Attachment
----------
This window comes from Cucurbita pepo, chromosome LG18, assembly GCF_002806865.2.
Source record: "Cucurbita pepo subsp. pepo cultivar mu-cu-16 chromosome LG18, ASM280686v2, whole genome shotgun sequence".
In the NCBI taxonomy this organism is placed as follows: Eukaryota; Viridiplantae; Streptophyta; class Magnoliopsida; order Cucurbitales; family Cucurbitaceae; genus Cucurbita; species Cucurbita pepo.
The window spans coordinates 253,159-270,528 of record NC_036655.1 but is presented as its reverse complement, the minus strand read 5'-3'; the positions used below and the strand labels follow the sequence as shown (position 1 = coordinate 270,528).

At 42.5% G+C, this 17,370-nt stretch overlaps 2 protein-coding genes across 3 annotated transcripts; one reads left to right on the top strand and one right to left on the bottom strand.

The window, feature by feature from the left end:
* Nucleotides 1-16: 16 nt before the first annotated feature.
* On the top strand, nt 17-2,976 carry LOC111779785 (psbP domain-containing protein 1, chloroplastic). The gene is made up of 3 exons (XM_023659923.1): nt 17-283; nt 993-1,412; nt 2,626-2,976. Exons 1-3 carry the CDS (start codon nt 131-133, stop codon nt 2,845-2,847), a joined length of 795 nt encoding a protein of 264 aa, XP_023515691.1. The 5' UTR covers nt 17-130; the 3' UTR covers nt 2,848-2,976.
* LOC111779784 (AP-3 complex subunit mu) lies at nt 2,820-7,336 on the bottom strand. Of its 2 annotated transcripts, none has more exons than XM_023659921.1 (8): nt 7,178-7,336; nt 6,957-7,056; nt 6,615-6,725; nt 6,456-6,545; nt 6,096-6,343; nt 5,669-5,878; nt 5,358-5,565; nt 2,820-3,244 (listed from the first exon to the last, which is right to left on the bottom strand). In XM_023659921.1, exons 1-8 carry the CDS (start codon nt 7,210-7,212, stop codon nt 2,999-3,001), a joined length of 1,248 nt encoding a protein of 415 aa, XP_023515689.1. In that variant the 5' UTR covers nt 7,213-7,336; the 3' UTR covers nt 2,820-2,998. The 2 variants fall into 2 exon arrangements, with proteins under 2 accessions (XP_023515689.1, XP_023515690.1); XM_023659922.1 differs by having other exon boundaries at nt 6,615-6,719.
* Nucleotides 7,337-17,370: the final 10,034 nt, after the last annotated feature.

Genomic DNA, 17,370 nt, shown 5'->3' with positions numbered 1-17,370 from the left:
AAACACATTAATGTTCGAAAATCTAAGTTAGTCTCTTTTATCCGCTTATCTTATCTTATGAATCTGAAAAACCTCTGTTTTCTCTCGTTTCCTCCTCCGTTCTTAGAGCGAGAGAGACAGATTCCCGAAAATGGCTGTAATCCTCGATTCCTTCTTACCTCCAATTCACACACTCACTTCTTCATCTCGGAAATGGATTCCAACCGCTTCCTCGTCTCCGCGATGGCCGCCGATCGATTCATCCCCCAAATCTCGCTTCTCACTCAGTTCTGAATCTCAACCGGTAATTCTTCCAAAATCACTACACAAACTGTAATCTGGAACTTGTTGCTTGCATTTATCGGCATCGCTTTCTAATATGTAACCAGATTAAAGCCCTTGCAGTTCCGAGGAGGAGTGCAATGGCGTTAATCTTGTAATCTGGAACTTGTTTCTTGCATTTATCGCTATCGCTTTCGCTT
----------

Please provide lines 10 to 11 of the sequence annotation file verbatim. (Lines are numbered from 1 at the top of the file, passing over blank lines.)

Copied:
* Nucleotides 7,337-17,370: the final 10,034 nt, after the last annotated feature.

Genomic DNA, 17,370 nt, shown 5'->3' with positions numbered 1-17,370 from the left: